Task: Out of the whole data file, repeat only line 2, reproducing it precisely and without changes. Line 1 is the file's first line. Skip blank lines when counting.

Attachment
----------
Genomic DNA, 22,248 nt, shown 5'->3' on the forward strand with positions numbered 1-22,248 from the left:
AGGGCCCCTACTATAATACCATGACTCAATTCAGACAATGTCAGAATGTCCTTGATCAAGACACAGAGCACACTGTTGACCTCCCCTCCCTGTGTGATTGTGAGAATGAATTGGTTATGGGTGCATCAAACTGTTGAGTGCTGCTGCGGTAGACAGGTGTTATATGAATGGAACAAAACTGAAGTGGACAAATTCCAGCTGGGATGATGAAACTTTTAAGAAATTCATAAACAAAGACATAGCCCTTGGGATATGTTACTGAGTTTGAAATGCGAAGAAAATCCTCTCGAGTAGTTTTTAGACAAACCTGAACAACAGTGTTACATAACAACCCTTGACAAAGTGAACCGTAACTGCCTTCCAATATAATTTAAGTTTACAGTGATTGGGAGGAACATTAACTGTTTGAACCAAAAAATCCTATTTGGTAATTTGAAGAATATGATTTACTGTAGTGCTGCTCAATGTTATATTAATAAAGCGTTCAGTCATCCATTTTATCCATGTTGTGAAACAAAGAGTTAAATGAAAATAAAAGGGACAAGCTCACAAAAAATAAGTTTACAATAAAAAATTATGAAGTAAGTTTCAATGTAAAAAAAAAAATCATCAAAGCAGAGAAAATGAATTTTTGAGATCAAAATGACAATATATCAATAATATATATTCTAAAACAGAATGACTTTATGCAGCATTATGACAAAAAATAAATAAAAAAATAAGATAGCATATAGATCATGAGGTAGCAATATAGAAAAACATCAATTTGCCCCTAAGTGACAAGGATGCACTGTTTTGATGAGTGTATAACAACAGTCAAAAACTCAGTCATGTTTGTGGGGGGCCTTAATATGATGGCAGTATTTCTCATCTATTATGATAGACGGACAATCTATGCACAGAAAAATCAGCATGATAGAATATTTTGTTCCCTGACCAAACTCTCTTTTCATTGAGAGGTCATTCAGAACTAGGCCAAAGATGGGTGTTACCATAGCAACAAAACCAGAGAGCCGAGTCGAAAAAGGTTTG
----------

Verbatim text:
AGGGCCCCTACTATAATACCATGACTCAATTCAGACAATGTCAGAATGTCCTTGATCAAGACACAGAGCACACTGTTGACCTCCCCTCCCTGTGTGATTGTGAGAATGAATTGGTTATGGGTGCATCAAACTGTTGAGTGCTGCTGCGGTAGACAGGTGTTATATGAATGGAACAAAACTGAAGTGGACAAATTCCAGCTGGGATGATGAAACTTTTAAGAAATTCATAAACAAAGACATAGCCCTTGGGATATGTTACTGAGTTTGAAATGCGAAGAAAATCCTCTCGAGTAGTTTTTAGACAAACCTGAACAACAGTGTTACATAACAACCCTTGACAAAGTGAACCGTAACTGCCTTCCAATATAATTTAAGTTTACAGTGATTGGGAGGAACATTAACTGTTTGAACCAAAAAATCCTATTTGGTAATTTGAAGAATATGATTTACTGTAGTGCTGCTCAATGTTATATTAATAAAGCGTTCAGTCATCCATTTTATCCATGTTGTGAAACAAAGAGTTAAATGAAAATAAAAGGGACAAGCTCACAAAAAATAAGTTTACAATAAAAAATTATGAAGTAAGTTTCAATGTAAAAAAAAAAATCATCAAAGCAGAGAAAATGAATTTTTGAGATCAAAATGACAATATATCAATAATATATATTCTAAAACAGAATGACTTTATGCAGCATTATGACAAAAAATAAATAAAAAAATAAGATAGCATATAGATCATGAGGTAGCAATATAGAAAAACATCAATTTGCCCCTAAGTGACAAGGATGCACTGTTTTGATGAGTGTATAACAACAGTCAAAAACTCAGTCATGTTTGTGGGGGGCCTTAATATGATGGCAGTATTTCTCATCTATTATGATAGACGGACAATCTATGCACAGAAAAATCAGCATGATAGAATATTTTGTTCCCTGACCAAACTCTCTTTTCATTGAGAGGTCATTCAGAACTAGGCCAAAGATGGGTGTTACCATAGCAACAAAACCAGAGAGCCGAGTCGAAAAAGGTTTG